Ok folks, it’s that time again – time to test the latest RAW converters to see how they fare when presented with a challenging image.
Since I last did this, I have moved away from Adobe products, so Lightroom/Camera Raw is not tested here. If you are happy with Adobe then that’s fine, they are good products. In my opinion, most of the ones I test here are better. But that’s just an opinion.
The tools I am testing here are being tested for their RAW conversion ability, and not for other features, although I will mention these in passing. But the bottom line, for me at least, is image quality. A tool can do all sorts of wonderful, fancy things, but if it produces less than stellar image quality then I lose interest in it.
These are the tools I am testing:
There are, of course, other converters out there. But the ones I have tested are all class leading in terms of image quality and features. I haven’t tested Capture One before, so I’m looking forward to seeing what it can do.
The main criteria I am judging these tools on is image quality. Some tools are faster than others, but speed is of far less interest to me that image quality. Cost is also an important factor here – a tool that is so expensive that only a privileged few can afford it loses value in my eyes. A professional who earns their living through photography may be able afford the priciest tools, but most people who read this blog will be hobbyists, seeking to get as much bang for buck as possible.
Tool list and costs (as of August 2019)
RAW Converter Prices
|DXO Photo Lab||Both||£135|
Prices converted to GBP using XE.com on 8th August 2019
Ok, that’s quite a range of prices. Photolemur is by far the cheapest at 36.00 GBP. Capture One is by far the most expensive at 20.00 GBP per month forever or 299.00 GBP for a standalone licence. They also sell Style Packs, which are sets of presets giving quick edits to your photos. The prices are steep and presets are, well, presets. In my opinion, there is no substitute for developing your own styles, tailored to the needs of your images. Your mileage may vary, of course.
Aside from Capture One, all of these programs only offer perpetual licences which, in theory, means you own the software forever. Capture One also offers a monthly subscription of 20 GBP per month, which is twice that of Adobe’s Photographers Creative Cloud subscription.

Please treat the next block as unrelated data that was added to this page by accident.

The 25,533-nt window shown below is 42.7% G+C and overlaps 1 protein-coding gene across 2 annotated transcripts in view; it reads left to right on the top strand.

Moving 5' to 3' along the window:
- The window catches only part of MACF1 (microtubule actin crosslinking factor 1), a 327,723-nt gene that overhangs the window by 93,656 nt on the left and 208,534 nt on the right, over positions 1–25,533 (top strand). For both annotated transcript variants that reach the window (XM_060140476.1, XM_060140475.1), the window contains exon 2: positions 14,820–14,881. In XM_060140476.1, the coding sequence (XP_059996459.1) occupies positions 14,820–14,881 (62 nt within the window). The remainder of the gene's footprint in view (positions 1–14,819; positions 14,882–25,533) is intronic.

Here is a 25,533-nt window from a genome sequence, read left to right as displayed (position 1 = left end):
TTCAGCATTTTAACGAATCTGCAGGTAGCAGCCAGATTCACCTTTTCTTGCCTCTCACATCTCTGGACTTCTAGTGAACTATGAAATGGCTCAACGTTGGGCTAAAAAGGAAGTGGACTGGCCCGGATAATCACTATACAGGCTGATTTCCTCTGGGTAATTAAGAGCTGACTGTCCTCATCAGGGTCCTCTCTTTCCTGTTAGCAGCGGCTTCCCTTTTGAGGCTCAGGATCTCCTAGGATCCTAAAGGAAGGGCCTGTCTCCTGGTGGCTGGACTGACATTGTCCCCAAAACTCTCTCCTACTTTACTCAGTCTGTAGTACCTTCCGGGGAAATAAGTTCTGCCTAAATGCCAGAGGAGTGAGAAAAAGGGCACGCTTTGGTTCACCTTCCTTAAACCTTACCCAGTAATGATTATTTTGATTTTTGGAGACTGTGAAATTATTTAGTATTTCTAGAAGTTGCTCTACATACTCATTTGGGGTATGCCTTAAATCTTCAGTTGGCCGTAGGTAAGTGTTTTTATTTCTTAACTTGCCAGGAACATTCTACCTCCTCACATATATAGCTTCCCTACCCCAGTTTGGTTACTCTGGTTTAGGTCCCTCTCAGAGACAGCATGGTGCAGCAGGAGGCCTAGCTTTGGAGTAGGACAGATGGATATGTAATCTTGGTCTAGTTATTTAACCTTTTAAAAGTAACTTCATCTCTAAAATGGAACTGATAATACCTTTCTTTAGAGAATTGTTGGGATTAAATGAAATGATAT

I say you in theory own the software forever because in practice you will want (or need) to upgrade the software every two years or so. Why? Because computers and operating systems change and camera manufacturers are releasing new RAW formats at an alarming rate. Software manufacturers are not stupid nor do they run as charities. The latest camera models and computer operating systems are all too often only supported by the latest version of the software and this means you have to pay for it. Usually, existing owners get a discount for their upgrade, but even then it’s not always a great deal. For example, when Exposure X4 was released, the new version’s price was raised and the upgrade cost the same as Exposure X3’s price!
There is a way around paying for an upgrade simply to get the latest camera models supported. Convert your RAW files to DNG using Adobe’s free converter and most of your software will happily work with the DNG file. DXO, however, won’t touch a DNG from an unsupported camera model. To be fair to DXO, their pricing isn’t too bad.
In 2018 Canon threw a curve ball – it introduced a new RAW format called CR3 and it featured a new compression method that they did not document. Decoding a RAW format is hard. Decoding a compression method is, well, terrible. And many software companies have lagged behind.
To date, of the software under test, only Capture One and DXO can ‘understand’ Canon CR3 files and the image I am using for the test was shot with the Canon EOS RP – a CR3 file! Thankfully, Adobe’s DNG converter also understands these and so I’ve used the DNG file for the other software. In reality, there is no difference between the DNG and the CR3 files other than compression.
In this day of huge hard disk drives and massive SD memory cards I really think camera manufacturers would be better off spending their time developing better cameras than inflicting new RAW formats on us. It makes everyone’s life hard and forces us to wait for our favourite software to catch up (and often charge us for the privilege of doing so).
This is a purist’s RAW converter, with a built in image browser that is actually rather good if somewhat limited.
The software doesn’t do local edits, doesn’t support layers and doesn’t have spot and dust removal tools.
All it does is convert RAW images. And my previous tests show it does that superbly.
It’s noise reduction capabilities are class leading.